A 30-year-old woman presents at 27 weeks gestation with intense itching on her abdomen, hands and feet. The itching is localised to the palms and soles, and you can see no associated rash. On examination, you note scleral icterus but no other abnormalities. Her abdomen is soft and non-tender. Her blood results are as follows:

  • Hb 11.2 g/dL (12-15 g/dL)
  • MCV 81 fl (80-100 fl)
  • Platelets 201 x 109/L (150-400 x 109/L)
  • Bilirubin 30 mmol/L (3-20)
  • ALT 299 IU/L (5-40)
  • Bile acids: 52 mmol/L (3-11)
1. What is the most likely diagnosis?

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This patient has a diagnosis of obstetric cholestasis.

Obstetric cholestasis is a condition where cholestasis and intense pruritis occurs in the second half of pregnancy. The pathogenesis is not fully understood, but it is thought to be related to abnormal biliary transport across the canalicular membrane, and there may be a genetic predisposition.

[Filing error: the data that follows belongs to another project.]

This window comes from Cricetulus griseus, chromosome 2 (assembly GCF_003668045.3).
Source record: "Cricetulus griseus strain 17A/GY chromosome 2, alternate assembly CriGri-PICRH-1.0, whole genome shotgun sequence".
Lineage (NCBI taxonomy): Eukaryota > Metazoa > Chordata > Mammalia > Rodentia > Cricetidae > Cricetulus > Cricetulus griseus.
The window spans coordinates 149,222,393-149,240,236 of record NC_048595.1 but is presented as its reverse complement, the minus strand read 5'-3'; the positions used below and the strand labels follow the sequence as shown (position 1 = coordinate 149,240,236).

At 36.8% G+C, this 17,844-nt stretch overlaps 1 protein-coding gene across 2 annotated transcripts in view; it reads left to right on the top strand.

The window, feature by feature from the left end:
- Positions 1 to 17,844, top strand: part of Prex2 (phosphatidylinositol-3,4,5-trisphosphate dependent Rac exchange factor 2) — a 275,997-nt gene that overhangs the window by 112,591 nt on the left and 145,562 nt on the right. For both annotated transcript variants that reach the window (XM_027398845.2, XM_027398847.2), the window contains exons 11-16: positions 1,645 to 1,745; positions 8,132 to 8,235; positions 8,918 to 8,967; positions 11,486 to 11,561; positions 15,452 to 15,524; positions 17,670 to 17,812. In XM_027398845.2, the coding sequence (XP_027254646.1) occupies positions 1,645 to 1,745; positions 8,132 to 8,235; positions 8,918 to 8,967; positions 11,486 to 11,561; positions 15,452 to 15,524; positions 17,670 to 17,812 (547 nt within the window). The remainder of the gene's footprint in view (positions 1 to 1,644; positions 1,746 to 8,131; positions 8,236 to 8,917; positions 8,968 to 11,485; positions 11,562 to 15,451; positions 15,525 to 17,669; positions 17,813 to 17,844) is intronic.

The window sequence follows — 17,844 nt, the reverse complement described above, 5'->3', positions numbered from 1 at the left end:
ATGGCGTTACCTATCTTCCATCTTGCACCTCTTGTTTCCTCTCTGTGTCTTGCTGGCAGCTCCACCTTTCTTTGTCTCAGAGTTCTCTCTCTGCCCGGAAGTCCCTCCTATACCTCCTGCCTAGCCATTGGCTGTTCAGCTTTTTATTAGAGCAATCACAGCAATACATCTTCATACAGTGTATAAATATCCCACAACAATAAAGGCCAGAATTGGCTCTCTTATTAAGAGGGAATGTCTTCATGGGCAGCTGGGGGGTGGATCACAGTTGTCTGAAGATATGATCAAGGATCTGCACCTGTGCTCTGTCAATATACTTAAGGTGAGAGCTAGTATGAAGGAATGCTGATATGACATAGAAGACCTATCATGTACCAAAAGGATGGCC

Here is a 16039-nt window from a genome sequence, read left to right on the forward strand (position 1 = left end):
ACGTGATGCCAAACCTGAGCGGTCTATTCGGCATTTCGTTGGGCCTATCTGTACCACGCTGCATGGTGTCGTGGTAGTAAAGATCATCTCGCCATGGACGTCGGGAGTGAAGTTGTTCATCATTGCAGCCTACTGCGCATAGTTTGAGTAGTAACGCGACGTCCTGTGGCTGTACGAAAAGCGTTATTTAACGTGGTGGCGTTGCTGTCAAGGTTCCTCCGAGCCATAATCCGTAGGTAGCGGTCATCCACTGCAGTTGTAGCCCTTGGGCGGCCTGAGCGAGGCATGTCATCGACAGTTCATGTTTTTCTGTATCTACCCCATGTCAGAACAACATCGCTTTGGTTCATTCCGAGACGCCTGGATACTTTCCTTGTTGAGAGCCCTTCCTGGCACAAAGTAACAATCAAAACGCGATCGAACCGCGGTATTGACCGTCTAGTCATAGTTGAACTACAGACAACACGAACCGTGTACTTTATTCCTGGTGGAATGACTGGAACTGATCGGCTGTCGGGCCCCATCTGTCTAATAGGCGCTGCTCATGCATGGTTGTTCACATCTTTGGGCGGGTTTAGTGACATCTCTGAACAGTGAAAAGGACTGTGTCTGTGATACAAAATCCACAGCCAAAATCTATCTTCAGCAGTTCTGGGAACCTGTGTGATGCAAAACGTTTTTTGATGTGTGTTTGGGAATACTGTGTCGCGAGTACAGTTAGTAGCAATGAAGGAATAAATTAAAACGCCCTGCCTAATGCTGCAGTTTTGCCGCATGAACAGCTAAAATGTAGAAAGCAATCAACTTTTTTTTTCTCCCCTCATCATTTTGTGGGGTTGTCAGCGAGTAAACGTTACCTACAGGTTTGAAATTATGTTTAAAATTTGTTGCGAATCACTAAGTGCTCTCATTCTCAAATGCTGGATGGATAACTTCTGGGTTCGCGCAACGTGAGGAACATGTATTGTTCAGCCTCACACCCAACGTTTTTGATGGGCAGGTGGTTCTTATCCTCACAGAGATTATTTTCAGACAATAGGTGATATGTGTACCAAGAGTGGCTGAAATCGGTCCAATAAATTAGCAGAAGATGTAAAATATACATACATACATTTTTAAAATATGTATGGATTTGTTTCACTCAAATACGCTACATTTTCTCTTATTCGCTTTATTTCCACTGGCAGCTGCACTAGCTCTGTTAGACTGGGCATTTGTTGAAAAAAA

Presentation is from the 25th week of gestation with intense itching without a discernable rash affecting the palms, soles and abdomen. Jaundice can also occur.

Investigations typically reveal markedly elevated aminotransferases and elevated bile acids.

2. Give two risks to the pregnancy that are associated with this diagnosis.

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Obstetric cholestasis is associated with the following risks to the pregnancy:

  • Stillbirth
  • Premature birth
  • Fetal distress
  • Meconium passage
3. Which drug can be used in the treatment of this condition?

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Treatment is with ursodeoxycholic acid, which lessens itching and improves liver function.

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